After years of struggling with infertility, God finally provided His special gift of a little girl named Faith. She was the perfect child. She slept well, ate well, was not fussy and was in good health.
There was only one problem. There were days I was tempted to put her on a doorstep and leave her for someone else to take care of her. When I held her I felt no connection…it was as if I was holding someone else’s baby. My dreams of motherhood came crashing down against the waves of insomnia, the pressure to breastfeed and feeling overwhelmed by the expectations to be the perfect mom.
Throughout my pregnancy, well-meaning people had told me about the importance of breastfeeding for bonding and other reasons, even mentioning her brain cells would increase. I wanted to give my daughter a great future and struggled with the pressure of feeling like a bad mom for wanting to feed her Similac so I could get a little sleep instead of waking up every three hours to feed her. Fears of failing along with raging hormones brought tremendous anxiety.
Six weeks after Faith’s birth, my husband was on the phone with the hospital at midnight because I was shaking and felt like I was going to lose it. They recommended I go to the nearest psychiatric unit because I was likely having a panic attack. Instead of going to the hospital, I waited and called the gynecologist’s office the next morning. My gynecologist’s office asked me to come in immediately. They had the courage to say this was not their expertise and pointed me to a psychiatrist to receive the help I needed.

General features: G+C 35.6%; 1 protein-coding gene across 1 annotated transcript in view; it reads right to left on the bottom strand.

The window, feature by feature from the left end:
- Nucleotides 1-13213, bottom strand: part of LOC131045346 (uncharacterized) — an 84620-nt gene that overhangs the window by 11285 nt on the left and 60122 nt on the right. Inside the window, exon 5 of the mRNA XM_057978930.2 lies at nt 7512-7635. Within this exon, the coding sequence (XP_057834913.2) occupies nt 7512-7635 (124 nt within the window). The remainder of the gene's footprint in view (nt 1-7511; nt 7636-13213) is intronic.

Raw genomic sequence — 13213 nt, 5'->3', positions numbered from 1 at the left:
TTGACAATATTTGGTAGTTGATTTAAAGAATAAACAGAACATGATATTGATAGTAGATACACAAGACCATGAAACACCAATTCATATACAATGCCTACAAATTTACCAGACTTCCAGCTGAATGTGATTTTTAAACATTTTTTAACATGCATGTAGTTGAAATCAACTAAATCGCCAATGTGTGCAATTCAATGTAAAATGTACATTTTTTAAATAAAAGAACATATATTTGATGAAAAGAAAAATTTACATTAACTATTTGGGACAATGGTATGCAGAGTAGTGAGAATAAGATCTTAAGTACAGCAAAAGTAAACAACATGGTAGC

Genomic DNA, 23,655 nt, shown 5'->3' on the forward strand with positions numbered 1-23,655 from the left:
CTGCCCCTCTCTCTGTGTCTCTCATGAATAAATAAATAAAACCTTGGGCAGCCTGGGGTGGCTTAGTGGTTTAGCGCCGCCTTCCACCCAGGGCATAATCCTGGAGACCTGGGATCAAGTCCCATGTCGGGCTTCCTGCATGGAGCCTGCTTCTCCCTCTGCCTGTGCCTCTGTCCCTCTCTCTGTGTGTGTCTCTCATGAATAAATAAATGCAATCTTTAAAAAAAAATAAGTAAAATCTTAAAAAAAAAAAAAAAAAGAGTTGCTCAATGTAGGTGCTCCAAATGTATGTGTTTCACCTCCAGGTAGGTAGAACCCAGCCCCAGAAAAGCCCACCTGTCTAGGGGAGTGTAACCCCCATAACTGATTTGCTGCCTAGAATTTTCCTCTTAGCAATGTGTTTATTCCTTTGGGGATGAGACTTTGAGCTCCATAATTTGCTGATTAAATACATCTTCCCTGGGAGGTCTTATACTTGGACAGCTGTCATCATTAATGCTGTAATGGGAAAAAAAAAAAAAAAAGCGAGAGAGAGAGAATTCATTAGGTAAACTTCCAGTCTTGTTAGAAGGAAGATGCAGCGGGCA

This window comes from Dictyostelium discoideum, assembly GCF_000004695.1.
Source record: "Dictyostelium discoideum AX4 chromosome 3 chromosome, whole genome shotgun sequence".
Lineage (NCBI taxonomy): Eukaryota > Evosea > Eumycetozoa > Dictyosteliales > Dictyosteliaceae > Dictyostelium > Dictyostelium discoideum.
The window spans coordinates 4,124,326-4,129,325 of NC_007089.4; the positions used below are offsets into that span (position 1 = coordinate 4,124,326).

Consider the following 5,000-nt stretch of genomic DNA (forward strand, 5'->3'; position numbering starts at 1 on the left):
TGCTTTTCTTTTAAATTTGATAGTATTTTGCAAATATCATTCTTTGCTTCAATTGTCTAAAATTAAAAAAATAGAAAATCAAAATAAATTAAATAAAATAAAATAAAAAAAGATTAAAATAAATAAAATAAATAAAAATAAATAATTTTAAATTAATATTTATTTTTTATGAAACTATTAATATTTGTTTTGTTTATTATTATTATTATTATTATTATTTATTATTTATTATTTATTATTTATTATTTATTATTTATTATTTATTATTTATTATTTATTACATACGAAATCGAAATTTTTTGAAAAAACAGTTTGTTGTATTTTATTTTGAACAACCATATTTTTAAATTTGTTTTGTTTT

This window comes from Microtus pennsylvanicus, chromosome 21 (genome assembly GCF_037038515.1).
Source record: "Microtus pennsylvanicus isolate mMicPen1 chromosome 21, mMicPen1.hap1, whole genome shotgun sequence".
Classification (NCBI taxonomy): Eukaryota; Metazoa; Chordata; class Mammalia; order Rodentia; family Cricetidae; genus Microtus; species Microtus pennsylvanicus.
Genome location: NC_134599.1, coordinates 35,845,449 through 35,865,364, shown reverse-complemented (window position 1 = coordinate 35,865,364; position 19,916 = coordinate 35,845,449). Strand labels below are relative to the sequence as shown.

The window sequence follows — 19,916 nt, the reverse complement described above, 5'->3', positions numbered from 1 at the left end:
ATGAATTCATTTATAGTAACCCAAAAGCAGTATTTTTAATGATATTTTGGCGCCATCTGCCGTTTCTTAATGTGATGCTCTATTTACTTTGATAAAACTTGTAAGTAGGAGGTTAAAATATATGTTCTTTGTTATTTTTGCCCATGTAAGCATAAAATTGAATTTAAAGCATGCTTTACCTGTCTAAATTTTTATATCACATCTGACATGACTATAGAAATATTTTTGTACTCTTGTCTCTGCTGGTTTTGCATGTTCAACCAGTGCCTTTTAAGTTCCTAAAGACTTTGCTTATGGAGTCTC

We frantically searched for a psychiatrist until we found someone. I went in to see him and read my diagnosis: Major Depressive Disorder. Here I was a Christian woman, who loved Jesus and led Bible studies, now clinically depressed. I had to take disability leave from my job and would not be allowed to drive or leave the house for three weeks. In the midst of this difficult diagnosis there was hope. The psychiatrist told me that, although it would take some time, this depression would go away. He gave me the medication I needed and told me that the sleep medication would not allow me to breastfeed at night (praise God for Similac!).
My psychiatrist also encouraged me to pursue counseling. I called the women’s minister in my church and she recommended a Christian counselor. She also sent out an email to some of the women’s team members in the various Sunday school classes to see if they knew of someone who had similar experiences. Despite attending a church of thousands of members, only one person had admitted to it. In my opinion, this may reveal a stigma in our Christian culture about post-partum depression. Women are so heavily expected to be so happy about being mothers that they are afraid to admit they are struggling with depression. Some even teach that depression is a product of sin and medication was to be avoided at all costs.
As I reflect on my experience, I am reminded of the words of Paul to the Corinthians, “Blessed be the God and Father of our Lord Jesus Christ, the Father of mercies and God of all comfort who comforts us in all our affliction so that we will be able to comfort those who are in any affliction with the comfort with which we ourselves are comforted by God” (2 Corinthians 1:3-4 NASB). My psychiatrist was right. This depression would end. God used my experience to co-lead a Bible study on The Lifter of My Head: How God Sustained Me During Postpartum Depression by Susan McRoberts. I saw the fruit of God’s sacred story through the years as women have contacted me to discuss their own struggles in this area. God truly used this experience to help me have compassion to comfort others who are struggling with depression.